set root=(hd0,msdos1)
    chainloader +1
}

(hd0,msdos1) is the first partition on the first hard disk (unless it’s GPT-labelled, in which case it would be (hd0,gpt1)) in grub2 lingo. If you installed Fedora somewhere else and wrote the Fedora bootloader somewhere else, of course, adjust accordingly. You can use something like search --set=root --fs-uuid=[UUID] --hint hd0,msdos1 directive instead of set root to set the partition by UUID, if you like.

That should be all! Now, booting the system should show you a Fedora (chainload) entry which will load Fedora’s bootloader, from which you can of course boot Fedora.

Setting up configfile inclusion manually

If your ‘master’ bootloader is grub2, you can use an alternative approach known as configfile inclusion. It works very similarly to chainloading, only instead of actually loading the ‘slave’ bootloader, the master copy of grub2 just reads a different configuration file. So instead of actually installing a ‘slave’ OS’s grub2 to a partition header, we just make sure each slave OS has a grub2 config file, and adjust the ‘master’ grub2′s configuration accordingly.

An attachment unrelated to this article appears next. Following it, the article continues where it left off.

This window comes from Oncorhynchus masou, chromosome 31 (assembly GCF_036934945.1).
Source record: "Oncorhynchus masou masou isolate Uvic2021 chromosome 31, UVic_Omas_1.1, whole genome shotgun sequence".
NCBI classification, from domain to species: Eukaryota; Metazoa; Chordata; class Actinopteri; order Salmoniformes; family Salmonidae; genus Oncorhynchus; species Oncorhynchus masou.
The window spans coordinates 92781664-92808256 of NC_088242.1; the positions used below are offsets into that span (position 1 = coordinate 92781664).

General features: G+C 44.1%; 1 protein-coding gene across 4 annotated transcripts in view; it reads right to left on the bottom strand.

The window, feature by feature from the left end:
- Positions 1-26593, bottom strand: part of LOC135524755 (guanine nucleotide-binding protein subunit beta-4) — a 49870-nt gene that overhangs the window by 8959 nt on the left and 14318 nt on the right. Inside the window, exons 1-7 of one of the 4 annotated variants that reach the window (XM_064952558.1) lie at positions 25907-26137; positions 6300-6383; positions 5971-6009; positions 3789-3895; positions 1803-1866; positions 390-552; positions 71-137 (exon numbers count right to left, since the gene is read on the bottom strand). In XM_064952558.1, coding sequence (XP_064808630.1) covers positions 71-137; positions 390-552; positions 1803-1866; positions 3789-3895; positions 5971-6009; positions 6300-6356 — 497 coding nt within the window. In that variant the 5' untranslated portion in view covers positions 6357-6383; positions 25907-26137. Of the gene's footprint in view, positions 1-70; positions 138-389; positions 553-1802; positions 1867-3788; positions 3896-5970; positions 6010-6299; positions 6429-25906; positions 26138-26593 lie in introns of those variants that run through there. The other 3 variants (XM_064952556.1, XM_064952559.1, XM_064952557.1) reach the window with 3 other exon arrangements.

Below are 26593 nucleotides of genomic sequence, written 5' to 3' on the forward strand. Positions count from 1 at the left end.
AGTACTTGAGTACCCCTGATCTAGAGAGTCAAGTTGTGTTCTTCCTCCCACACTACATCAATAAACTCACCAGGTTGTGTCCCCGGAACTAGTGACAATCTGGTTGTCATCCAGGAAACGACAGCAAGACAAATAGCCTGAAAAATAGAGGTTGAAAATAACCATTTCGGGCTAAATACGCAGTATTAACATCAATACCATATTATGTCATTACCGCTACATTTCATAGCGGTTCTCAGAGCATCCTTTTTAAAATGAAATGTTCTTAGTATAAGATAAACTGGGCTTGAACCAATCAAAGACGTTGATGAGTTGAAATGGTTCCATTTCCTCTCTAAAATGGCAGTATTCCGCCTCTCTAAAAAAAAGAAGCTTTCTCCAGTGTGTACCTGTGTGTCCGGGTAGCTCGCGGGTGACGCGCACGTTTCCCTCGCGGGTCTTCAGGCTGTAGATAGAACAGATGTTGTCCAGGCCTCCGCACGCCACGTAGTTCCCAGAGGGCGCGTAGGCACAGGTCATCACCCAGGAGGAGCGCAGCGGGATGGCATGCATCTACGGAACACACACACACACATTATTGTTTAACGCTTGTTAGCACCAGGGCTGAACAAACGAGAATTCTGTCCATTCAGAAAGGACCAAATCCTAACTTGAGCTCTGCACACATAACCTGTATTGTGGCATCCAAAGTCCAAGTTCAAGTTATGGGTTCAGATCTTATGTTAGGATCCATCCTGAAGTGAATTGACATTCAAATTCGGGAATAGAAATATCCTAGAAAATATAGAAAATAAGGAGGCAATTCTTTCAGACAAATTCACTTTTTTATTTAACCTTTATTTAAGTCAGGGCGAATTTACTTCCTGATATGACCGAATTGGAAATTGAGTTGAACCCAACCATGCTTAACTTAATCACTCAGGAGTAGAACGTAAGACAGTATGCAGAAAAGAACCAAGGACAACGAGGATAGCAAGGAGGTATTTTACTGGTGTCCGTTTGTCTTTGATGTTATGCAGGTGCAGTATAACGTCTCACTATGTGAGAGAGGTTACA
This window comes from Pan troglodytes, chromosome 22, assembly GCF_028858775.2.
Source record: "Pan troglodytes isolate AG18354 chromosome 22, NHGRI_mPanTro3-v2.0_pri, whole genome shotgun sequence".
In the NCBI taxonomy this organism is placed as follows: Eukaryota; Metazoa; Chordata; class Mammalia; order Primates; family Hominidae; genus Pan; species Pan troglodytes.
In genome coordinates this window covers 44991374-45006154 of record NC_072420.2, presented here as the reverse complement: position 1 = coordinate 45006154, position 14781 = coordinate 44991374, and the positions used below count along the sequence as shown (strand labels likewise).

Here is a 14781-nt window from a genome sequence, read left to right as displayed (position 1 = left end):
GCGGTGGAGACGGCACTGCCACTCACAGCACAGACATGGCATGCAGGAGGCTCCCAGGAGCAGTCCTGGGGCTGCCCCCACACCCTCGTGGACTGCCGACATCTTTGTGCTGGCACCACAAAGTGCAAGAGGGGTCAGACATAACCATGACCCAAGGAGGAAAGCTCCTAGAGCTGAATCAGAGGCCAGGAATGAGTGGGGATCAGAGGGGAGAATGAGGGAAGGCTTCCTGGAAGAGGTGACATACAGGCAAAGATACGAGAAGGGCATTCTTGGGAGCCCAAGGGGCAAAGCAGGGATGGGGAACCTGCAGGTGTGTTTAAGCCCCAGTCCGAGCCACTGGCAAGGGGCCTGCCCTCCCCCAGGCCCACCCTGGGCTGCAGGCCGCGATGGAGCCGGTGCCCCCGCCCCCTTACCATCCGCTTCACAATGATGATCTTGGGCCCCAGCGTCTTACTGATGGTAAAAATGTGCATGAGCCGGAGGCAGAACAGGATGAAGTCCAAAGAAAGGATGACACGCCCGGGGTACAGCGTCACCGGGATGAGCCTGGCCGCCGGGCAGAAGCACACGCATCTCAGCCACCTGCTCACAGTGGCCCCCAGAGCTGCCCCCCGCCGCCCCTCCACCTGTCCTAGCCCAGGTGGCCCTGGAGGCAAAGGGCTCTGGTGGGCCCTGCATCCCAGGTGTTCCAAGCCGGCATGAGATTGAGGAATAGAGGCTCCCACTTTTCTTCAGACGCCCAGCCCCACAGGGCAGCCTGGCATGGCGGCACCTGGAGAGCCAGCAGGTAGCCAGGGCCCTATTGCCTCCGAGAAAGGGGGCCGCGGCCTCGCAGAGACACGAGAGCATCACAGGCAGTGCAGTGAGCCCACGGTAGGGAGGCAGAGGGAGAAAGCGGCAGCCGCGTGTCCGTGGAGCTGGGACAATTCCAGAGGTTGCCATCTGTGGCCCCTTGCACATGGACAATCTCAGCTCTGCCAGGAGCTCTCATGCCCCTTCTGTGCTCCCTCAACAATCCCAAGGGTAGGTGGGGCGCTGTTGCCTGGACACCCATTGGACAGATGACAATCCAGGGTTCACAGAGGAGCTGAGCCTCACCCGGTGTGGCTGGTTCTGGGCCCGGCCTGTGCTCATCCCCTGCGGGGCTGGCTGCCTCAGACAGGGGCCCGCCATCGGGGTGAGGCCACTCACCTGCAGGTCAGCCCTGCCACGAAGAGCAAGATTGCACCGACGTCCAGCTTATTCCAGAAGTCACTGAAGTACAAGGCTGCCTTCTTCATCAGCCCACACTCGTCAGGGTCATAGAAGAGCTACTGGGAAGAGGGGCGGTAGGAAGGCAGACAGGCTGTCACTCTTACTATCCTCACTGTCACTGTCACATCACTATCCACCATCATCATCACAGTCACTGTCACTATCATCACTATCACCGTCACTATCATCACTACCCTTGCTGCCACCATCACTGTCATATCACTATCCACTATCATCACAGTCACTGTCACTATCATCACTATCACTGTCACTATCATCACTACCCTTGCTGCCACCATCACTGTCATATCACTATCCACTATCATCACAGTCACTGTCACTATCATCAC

1. Begin Fedora installation as usual.
  2. Enter the Installation Destination spoke.
  3. Click on Full disk summary and bootloader… at the bottom left
  4. Select the disk with a check and click Do not install bootloader
  5. Click Close, and proceed with installation as desired
  6. When installation is complete and Fedora tells you to reboot, don’t! Instead hit ctrl-alt-f2, and run the following commands:
  7. chroot /mnt/sysimage
  8. echo "GRUB_DISABLE_OS_PROBER=true" >> /etc/default/grub
  9. grub2-install --no-floppy /dev/sda1 --grub-setup=/bin/true
  10. grub2-mkconfig -o /boot/grub2/grub.cfg

Now we’re done, and we can reboot and edit the ‘master’ bootloader’s configuration file. You will notice these steps are almost identical to the chainloading guide. The change is small, but crucial: passing --grub-setup=/bin/true to grub2-install causes it not to actually write the bootloader to the target location, but do everything else it would usually do, including set up some fonts and modules and things that we need. The grub2-mkconfig step, of course, creates the configuration file we will later chainload.

As per the chainloading guide, you may want to run echo "GRUB_DISABLE_OS_PROBER=true" >> /etc/default/grub on the ‘master’ OS, and you will probably want to add the new entry to /etc/grub.d/40_custom (or similar – its location may differ between distros) then use grub2-mkconfig to re-generate the config file.

menuentry "Fedora (configfile)" {
    insmod ext2
    set root=(hd0,msdos1)
    configfile /grub2/grub.cfg
}

Again, this is very similar to the chainloading example, except we’re using the configfile directive instead of chainload. That should be all! Now, booting the system should show you a Fedora (configfile) entry which will load Fedora’s bootloader configuration file from the ‘master’ copy of grub2, from where you can of course boot Fedora.